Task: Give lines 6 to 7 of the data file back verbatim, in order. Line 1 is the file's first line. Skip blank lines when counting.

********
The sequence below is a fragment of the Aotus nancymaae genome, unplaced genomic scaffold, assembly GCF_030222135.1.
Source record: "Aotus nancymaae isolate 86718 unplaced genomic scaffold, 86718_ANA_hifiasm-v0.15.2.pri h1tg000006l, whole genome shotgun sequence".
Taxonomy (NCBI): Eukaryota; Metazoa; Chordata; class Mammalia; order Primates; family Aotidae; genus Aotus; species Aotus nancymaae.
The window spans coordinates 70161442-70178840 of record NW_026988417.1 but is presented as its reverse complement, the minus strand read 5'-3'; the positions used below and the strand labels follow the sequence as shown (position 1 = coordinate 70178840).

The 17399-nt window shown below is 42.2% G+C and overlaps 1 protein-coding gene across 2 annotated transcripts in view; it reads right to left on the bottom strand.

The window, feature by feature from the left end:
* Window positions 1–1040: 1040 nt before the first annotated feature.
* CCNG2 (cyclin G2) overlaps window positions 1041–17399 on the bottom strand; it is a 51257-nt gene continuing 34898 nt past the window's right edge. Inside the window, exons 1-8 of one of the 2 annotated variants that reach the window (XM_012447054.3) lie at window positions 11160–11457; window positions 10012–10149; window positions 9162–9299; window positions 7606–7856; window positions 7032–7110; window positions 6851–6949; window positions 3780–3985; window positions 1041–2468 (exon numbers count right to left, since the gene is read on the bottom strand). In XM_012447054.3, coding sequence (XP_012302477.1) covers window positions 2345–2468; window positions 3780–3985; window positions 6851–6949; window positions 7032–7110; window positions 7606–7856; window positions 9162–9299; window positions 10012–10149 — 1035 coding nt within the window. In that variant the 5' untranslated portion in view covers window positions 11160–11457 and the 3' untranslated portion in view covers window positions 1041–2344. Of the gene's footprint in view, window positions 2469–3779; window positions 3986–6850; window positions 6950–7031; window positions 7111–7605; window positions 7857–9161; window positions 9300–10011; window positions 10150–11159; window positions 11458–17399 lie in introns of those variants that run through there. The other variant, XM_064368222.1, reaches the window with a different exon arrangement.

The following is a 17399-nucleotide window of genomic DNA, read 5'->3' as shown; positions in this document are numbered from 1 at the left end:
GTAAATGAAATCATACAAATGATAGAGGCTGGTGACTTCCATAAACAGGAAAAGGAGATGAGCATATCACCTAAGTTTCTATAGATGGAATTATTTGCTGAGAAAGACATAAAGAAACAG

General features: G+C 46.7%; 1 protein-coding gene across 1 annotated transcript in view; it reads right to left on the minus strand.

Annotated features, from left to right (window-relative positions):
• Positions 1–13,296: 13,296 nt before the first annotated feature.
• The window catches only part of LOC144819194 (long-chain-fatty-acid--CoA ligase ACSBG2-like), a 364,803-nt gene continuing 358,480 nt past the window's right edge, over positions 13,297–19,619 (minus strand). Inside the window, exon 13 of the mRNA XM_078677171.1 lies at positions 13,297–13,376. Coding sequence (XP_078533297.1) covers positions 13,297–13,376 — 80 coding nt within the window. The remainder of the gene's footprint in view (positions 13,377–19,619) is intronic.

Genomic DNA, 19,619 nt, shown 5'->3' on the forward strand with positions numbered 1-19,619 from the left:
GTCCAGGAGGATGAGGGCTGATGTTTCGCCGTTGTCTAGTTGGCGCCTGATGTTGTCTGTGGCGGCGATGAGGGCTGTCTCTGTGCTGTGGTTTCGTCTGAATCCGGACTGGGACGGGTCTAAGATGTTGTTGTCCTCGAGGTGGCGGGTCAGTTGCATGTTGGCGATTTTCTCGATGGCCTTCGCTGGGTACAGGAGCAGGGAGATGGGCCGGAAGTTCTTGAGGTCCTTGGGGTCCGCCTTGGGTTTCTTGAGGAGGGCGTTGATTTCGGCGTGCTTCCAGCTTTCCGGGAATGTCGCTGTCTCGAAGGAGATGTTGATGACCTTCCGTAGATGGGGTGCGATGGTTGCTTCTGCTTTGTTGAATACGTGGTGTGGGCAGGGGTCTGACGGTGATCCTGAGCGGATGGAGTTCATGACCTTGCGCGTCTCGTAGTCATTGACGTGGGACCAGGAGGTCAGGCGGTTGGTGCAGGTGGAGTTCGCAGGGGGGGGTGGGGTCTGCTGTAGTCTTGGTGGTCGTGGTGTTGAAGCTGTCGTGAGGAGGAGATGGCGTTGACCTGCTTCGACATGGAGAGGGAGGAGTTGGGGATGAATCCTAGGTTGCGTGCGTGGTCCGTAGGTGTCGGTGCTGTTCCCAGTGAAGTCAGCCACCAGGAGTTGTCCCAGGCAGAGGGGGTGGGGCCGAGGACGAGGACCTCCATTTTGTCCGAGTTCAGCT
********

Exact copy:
The window, feature by feature from the left end:
* Window positions 1–1040: 1040 nt before the first annotated feature.